Print This Post
Advertiser: Concha y Toro
Medium: Online – Company Social Media Account
ASAI Code 7th Edition: 2.4(c), 3.3, 3.24(a), 4.1, 4.4, 4.9, 4.10, 9.4, 9.8(f)
The advertising on the advertisers’ social media platform featured an image of a bottle of Casillero del Diablo wine and referred to the following:
“FACT: DEHYDRATION IS THE MAIN CULPRIT
Casillerodeldiablo_ire Many people believe they feel worse the next morning if they’ve been drinking wine containing sulphites. However, sulphites naturally occur in wine, and wine makers will even add extra to prevent spoilage. If you find you can’t drink red without getting a headache, it’s potentially an allergic reaction to histamines from the fermentation process, so try taking an antihistamine to help cure it. However, the main culprit for not feeling your best the next day? It’s dehydration, not the sulphites.
The complainant considered that the advertisement encouraged people to ignore an allergic reaction to substances in wine and take an antihistamine to continue drinking. They said that Sulphites were one of the 14 common allergens listed for Hazard Analysis & Critical Control Point1 (HACCP) purposes and this advertisement indicated that they were not to be taken seriously and as sulphites occur naturally in wine, a consumer should just take medicine to drink red wine.
(1) The word HACCP (Hazard Analysis & Critical Control Point) refers to procedures you must put in place to ensure the food you produce is safe. Source: https://fsai.ie
The advertisers said that the advertising had been removed and would not be used again.
In relation to the first statement made in the complaint that they were encouraging people to ignore an allergic reaction, they said this was not the case, their aim had been to educate people on a common misconception about the potential reason for headaches from red wine as documented in many articles online. They provided the following links on the topic.
https://drinkwelluk.com/blogs/news/histamines-in-wine-and-alcohol https://drinkpurewine.com/blogs/histamine-intolerance-side-effects/complete-guide-to- managing-your-histamines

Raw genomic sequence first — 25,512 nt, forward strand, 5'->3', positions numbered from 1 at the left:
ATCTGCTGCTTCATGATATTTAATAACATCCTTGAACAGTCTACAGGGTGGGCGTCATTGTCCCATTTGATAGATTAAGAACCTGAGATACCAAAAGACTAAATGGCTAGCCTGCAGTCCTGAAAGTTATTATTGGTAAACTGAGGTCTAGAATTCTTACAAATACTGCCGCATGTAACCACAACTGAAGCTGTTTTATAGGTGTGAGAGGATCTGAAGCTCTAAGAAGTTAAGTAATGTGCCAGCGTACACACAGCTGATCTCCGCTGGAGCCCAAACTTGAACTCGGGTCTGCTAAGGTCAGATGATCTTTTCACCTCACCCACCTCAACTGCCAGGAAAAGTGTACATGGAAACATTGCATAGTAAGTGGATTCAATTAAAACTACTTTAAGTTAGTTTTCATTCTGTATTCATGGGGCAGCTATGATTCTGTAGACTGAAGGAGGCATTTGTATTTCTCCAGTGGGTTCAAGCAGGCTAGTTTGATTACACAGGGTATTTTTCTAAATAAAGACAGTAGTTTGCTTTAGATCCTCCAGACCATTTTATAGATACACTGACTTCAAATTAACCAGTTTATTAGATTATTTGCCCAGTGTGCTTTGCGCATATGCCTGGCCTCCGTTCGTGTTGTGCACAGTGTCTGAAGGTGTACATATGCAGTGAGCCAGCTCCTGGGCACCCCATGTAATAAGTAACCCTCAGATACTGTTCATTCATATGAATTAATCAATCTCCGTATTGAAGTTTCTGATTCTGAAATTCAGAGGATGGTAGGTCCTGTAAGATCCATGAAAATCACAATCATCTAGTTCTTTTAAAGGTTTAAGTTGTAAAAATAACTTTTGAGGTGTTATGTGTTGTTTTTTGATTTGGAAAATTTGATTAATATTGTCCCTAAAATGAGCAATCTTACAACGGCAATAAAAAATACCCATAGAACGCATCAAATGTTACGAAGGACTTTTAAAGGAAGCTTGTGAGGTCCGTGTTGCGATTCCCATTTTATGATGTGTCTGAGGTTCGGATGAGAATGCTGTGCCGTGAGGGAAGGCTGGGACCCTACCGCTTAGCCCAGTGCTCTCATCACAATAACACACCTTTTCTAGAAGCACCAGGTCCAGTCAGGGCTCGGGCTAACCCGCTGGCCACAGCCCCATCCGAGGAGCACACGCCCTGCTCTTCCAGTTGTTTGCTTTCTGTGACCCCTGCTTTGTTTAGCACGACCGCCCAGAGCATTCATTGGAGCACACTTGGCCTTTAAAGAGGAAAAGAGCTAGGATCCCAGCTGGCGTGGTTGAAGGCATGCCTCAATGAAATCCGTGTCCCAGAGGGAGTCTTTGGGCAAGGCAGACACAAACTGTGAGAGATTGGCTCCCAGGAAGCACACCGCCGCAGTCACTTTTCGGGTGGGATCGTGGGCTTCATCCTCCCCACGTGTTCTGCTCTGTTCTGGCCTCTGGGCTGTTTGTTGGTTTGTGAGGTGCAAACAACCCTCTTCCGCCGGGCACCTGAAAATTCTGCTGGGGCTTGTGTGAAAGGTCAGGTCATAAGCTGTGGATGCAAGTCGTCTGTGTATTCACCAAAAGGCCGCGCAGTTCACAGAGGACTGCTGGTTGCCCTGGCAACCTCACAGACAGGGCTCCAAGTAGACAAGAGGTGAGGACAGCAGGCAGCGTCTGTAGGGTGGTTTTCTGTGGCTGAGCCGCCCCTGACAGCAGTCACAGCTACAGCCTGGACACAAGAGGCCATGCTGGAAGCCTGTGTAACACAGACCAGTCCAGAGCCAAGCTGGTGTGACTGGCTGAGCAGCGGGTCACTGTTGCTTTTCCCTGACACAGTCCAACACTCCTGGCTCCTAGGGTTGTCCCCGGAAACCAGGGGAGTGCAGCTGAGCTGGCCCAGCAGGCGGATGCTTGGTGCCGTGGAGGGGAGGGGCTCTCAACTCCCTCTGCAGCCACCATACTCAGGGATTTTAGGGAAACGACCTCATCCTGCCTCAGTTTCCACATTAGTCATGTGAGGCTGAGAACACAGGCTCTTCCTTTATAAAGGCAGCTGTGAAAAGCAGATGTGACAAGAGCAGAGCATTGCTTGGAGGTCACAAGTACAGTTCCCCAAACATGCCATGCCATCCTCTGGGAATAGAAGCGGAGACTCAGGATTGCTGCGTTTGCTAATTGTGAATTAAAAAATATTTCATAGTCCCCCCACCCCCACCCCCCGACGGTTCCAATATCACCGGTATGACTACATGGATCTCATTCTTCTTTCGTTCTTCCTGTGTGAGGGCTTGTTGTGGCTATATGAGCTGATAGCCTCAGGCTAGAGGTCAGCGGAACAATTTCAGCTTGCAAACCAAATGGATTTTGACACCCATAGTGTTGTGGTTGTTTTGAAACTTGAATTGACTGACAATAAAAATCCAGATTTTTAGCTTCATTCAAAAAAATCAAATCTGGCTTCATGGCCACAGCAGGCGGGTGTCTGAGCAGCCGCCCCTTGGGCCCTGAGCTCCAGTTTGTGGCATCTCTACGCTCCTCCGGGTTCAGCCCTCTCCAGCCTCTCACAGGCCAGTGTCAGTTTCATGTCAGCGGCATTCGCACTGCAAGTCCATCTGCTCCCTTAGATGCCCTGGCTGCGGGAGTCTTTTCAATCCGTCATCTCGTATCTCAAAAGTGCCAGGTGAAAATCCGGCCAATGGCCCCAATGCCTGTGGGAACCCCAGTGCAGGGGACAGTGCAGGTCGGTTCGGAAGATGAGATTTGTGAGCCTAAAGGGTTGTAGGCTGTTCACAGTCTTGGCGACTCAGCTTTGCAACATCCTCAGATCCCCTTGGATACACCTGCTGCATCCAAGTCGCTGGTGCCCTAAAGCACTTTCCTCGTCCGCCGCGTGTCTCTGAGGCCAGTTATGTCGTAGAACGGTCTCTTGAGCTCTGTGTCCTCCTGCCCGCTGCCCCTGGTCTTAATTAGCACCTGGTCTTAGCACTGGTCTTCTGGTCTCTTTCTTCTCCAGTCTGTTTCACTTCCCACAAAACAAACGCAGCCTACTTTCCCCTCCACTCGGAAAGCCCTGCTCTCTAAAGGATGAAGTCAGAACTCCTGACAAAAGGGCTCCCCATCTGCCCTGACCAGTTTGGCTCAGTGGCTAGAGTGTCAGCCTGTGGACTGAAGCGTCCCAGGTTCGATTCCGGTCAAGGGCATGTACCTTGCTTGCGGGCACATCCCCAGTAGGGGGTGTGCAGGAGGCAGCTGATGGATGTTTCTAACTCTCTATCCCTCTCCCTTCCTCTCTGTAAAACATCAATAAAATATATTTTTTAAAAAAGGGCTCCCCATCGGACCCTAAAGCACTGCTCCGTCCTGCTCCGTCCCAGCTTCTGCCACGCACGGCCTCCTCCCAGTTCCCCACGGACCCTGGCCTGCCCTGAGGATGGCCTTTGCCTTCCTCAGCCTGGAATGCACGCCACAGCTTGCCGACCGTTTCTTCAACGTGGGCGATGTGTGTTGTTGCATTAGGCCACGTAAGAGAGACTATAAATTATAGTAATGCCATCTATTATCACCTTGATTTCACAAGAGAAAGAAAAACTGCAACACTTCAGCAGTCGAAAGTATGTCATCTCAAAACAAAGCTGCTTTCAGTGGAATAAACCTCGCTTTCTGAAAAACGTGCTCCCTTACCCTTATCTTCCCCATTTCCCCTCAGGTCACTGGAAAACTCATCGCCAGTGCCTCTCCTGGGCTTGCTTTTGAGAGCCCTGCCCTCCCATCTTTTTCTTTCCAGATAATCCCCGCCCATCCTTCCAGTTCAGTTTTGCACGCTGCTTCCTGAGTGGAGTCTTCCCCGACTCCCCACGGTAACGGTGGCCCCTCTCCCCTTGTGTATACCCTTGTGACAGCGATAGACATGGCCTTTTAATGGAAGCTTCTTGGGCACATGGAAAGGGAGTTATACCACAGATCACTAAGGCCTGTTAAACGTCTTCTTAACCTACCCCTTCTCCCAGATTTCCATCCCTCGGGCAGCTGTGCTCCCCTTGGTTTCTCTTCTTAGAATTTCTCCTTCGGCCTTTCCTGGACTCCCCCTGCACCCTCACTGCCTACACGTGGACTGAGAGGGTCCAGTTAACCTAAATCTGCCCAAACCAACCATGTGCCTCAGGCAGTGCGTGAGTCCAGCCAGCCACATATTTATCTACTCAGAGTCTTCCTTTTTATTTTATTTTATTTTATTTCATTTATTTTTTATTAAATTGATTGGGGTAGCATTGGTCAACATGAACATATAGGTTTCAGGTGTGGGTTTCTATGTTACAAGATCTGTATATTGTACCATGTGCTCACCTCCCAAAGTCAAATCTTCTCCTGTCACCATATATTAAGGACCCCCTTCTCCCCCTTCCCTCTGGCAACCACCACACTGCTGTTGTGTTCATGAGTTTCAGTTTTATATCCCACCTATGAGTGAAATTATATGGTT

The advertisers said they accepted that anti-histamines should not have been mentioned and had been an error on their part, they apologised for this oversight, although they said it is widely acknowledged as treatment for such a reaction. They apologised for this oversight.
1 The word HACCP (Hazard Analysis & Critical Control Point) refers to procedures you must put in place to ensure the food you produce is safe. Source: https://fsai.ie
They said, however, that their advertising had in no way purported this as a solution to continue drinking. They said they had rigorous processes in place to ensure all their advertising communications went through CopyClear (2). In this instance, however, the post was rescheduled earlier than originally planned and therefore an isolated incident occurred whereby the copy had not been sent through the usual clearance process. They said this would not happen again.
(2) An independent pre-vetting service to help ensure the advertising of alcoholic brands in Ireland complies with all relevant Codes of Practice. https://copyclear.ie/
The Complaints Committee considered the detail of the complaint and the advertisers’ response.
The Committee acknowledged the error which had occurred that led to the advertising being published and noted the stringent clearance process that is otherwise followed. While noting the information provided in the external links, taking account of the nature of the product category and the advertised content, the Committee concluded that the advertising was in breach of Sections 3.3, and 9.8(f).
Action Required: As the advertisement had been removed no further action was required in this case.